In conjunction with CEO Sundar Pichai’s visit to Stockholm yesterday, Google announced the launch of the second Google.org Social Innovation Fund on AI to “help social enterprises solve some of Europe’s most pressing challenges”.
Through the fund, Google will make €10 million available, along with mentoring and support, to entrepreneurs from underserved backgrounds. The goal is to help them develop transformative AI solutions that specifically target problems they face on a daily basis.
In 2021, Google has allocated €20 million to European AI startups for social innovation through the same mechanism. Among the beneficiaries at that time was The News Room in Portugal, that one AI powered app to encourage a more contextualized reading experience to get people out of their bubble and reduce polarization.
Mini European tour ahead of AI Act
Of the money the tech giant is offering this time around, around €1 million will be earmarked for non-profit organizations that help strengthen and grow social entrepreneurship in Sweden.
During his short stay, Pichai met with the country’s prime minister and visited the KTH Royal Institute of Technology to meet with students and professors.
Sundar Pichai’s googles used KTH and artificial intelligence pratade. Han konstaterar att it ok att vara rädd om rädslan används tot någonting vettigt. https://t.co/imbtxxbSVn pic.twitter.com/oWal43dc2a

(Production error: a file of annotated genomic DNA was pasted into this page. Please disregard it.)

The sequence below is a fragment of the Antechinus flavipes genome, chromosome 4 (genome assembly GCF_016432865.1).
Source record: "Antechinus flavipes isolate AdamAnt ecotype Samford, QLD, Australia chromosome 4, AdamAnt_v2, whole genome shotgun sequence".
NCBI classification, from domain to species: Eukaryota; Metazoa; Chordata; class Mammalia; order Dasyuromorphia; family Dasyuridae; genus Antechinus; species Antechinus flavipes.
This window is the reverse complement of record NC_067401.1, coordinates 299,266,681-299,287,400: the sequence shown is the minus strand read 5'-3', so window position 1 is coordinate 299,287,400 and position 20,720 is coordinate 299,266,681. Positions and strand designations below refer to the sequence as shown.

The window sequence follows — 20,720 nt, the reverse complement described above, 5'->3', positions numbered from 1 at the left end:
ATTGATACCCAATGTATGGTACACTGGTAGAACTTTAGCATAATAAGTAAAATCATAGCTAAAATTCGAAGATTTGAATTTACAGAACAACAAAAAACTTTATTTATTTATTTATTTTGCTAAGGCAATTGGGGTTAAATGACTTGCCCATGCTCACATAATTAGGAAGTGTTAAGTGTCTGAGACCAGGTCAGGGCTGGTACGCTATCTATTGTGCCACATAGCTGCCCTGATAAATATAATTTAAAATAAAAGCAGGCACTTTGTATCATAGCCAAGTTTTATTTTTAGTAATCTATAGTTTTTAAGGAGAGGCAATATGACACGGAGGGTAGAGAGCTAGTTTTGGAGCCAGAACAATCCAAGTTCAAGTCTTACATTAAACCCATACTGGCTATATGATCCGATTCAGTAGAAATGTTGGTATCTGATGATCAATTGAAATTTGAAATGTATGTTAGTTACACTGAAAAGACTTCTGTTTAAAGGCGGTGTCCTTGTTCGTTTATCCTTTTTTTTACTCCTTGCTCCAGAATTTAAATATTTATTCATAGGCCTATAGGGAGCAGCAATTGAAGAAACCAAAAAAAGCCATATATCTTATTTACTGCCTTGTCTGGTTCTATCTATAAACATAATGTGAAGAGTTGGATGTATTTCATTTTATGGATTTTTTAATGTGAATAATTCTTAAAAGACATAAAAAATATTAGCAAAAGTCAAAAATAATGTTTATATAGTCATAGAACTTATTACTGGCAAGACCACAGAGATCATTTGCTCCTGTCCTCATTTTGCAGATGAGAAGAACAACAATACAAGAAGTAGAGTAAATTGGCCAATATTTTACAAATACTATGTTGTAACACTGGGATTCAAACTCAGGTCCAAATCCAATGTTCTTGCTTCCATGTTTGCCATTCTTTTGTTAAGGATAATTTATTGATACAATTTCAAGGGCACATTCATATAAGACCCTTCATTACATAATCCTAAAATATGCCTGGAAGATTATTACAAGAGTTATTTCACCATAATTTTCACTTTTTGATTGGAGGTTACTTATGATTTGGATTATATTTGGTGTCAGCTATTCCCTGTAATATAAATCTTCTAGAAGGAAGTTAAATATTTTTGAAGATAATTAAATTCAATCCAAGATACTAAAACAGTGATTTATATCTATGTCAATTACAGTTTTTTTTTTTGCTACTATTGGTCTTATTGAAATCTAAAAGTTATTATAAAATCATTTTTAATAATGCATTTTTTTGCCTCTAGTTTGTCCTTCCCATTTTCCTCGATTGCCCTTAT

— KTH Royal Institute of Technology (@KTHuniversity) May 24, 2023
Sweden currently holds the six-month rotating presidency of the European Union. Pichai’s visit to Stockholm preceded a meeting with European Commission deputy head Vera Jourova and EU industry leader Thierry Breton on Wednesday.
Breton is one of the driving forces behind the EU’s long-awaited AI law, a world first for far-reaching AI regulation. One of the greatest sources of contention — and certainly subject to much industry lobbying — is whether so-called generic AI, such as the technology behind ChatGPT or Google’s Bard, should be considered “risky.”
In conversation with the Swedish news center SVT on the day of his visit, Pichai stated that he believes AI is indeed too important not to regulate properly. “Governments, companies, academic universities, non-profit organizations and other stakeholders will certainly be involved,” said Google’s CEO.
However, he has some convincing in Brussels himself, adding: “These AI systems will be used for everything from recommending a nearby coffee shop to possibly recommending a health treatment for you. As you can imagine, these are very different applications. So where we could go wrong is to apply a high-risk assessment to all of these use cases.
WWill Pichai succeed in convincing the Commission? Then, just maybe, Bard will also be launched in Europe.